Searching over 5,500,000 cases.

Buy This Entire Record For $7.95

Official citation and/or docket number and footnotes (if any) for this case available with purchase.

Learn more about what you receive with purchase of this case.


United States District Court, Eastern District of New York

June 27, 1991


The opinion of the court was delivered by: Weinstein, District Judge:


Petitioner was found guilty of strangling a woman after breaking into her apartment. The evidence consisted of what were said to be three of his fingerprints at the scene and testimony that he had been observed near the apartment about the time of the crime.

The first trial resulted in a hung jury. At the second, the judge three times instructed the jury that if it had a reasonable doubt to a moral certainty it should acquit:

  if you should entertain a reasonable doubt, that
  is a doubt to a moral certainty of the guilt of
  the defendant . . . then you would be — you must
  find the defendant not guilty and acquit him . . . .

The charge in other particulars was correct. Objection was timely made to the judge's lapse, but he refused to take corrective action. The conviction was affirmed without opinion.

The state has the burden of proof "beyond a reasonable doubt of every fact necessary to constitute the crime." In re Winship, 397 U.S. 358, 364, 90 S.Ct. 1068, 1073, 25 L.Ed.2d 368 (1970); see also Francis v. Franklin, 471 U.S. 307, 313, 105 S.Ct. 1965, 1970, 85 L.Ed.2d 344 (1985). The seriousness of that burden has sometimes been emphasized by suggesting that the state must convince to a "moral certainty." This solemn phrase once had some epistemological warrant in weighting the scales of justice to favor the accused. See Shapiro, "To a Moral Certainty": Theories of Knowledge and Anglo-American Juries 1600-1850, 38 Hastings L.J. 153 (1986). It is now falling into disuse in favor of more sparse and possibly more comprehensible instructions.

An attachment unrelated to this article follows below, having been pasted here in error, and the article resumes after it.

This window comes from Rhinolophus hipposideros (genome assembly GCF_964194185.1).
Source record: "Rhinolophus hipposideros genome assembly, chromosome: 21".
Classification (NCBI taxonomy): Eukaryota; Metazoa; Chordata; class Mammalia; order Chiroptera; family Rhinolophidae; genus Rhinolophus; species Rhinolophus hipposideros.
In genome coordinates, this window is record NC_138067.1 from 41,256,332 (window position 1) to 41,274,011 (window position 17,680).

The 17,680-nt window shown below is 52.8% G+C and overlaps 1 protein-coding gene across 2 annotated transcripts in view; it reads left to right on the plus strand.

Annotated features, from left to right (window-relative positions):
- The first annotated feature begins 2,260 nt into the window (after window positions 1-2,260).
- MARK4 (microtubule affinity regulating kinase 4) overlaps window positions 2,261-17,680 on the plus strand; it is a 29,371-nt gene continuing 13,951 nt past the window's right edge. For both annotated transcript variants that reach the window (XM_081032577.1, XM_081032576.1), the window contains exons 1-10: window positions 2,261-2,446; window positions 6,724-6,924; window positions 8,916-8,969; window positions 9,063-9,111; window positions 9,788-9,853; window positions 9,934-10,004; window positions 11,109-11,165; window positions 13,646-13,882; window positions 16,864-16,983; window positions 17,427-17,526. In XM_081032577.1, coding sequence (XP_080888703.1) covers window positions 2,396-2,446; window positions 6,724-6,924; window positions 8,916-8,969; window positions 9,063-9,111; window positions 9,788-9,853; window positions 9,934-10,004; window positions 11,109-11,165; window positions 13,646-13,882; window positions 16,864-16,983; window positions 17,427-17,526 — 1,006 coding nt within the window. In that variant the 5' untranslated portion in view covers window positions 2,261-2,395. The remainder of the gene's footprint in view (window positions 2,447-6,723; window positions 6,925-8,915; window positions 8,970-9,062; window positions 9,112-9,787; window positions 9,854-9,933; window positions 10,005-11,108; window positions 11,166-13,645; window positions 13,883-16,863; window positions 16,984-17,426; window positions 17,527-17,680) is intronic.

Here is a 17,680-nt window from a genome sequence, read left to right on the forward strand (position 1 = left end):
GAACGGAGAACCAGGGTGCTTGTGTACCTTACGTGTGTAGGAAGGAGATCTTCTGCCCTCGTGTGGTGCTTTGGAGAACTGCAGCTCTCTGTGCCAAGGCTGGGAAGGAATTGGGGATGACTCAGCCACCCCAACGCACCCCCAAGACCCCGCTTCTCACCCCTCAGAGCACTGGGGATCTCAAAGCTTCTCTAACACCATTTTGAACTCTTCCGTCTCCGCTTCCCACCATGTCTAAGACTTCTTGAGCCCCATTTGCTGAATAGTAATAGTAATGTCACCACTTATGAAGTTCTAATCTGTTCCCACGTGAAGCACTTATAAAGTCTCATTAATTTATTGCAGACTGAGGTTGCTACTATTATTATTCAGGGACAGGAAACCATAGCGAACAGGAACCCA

As used by the court, the phrase benefited the prosecutor rather than the defendant. To acquit, the jury was mistakenly told, there must be a doubt rising to a level of "a moral certainty," rather than simply a reasonable doubt as to the defendant's guilt.

The use of doubt and moral certainty "in this manner and for this purpose would tend to create more confusion than light in the minds of the jury." United States v. Byrd, 352 F.2d 570, 575 (2d Cir. 1965) (reversing on other grounds). It is reasonable to expect that the charge made it appreciably more difficult for the jury to conclude that it had a reasonable doubt, partially shifting the burden of proof away from the prosecutor. See Underwood, The Thumb on the Scales of Justice: Burdens of Persuasion in Criminal Cases, 86 Yale L.J. 1299, 1309-10 (1977) ("instruction can affect the outcome of the case").

Winship remains undiluted. It requires a finding that the error was constitutional. In view of the failure to convict on the same evidence at the first trial, the error was not harmless.

  No objection has been raised by the respondent on the ground
that petitioner failed to present the issue in constitutional
terms at the state level. The citation of four
pre-Winship federal cases in the defendant's state appellate
brief (pp. 12-13) was not adequate to alert the Appellate
Division to the problem. Nevertheless, the claim was
sufficiently particular to "call to mind" the error in the jury
charge which implicated a "specific right protected by the
Constitution," and was "well within the mainstream of
constitutional litigation." Daye v. Attorney General,
696 F.2d 186, 194 (2d Cir. 1982). The issue was fairly presented at the
state level.

  The petition is granted. Defendant shall be released unless
he is tried within sixty days of the completion of appeals.

So ordered.


© 1992-2003 VersusLaw Inc.

Buy This Entire Record For $7.95

Official citation and/or docket number and footnotes (if any) for this case available with purchase.

Learn more about what you receive with purchase of this case.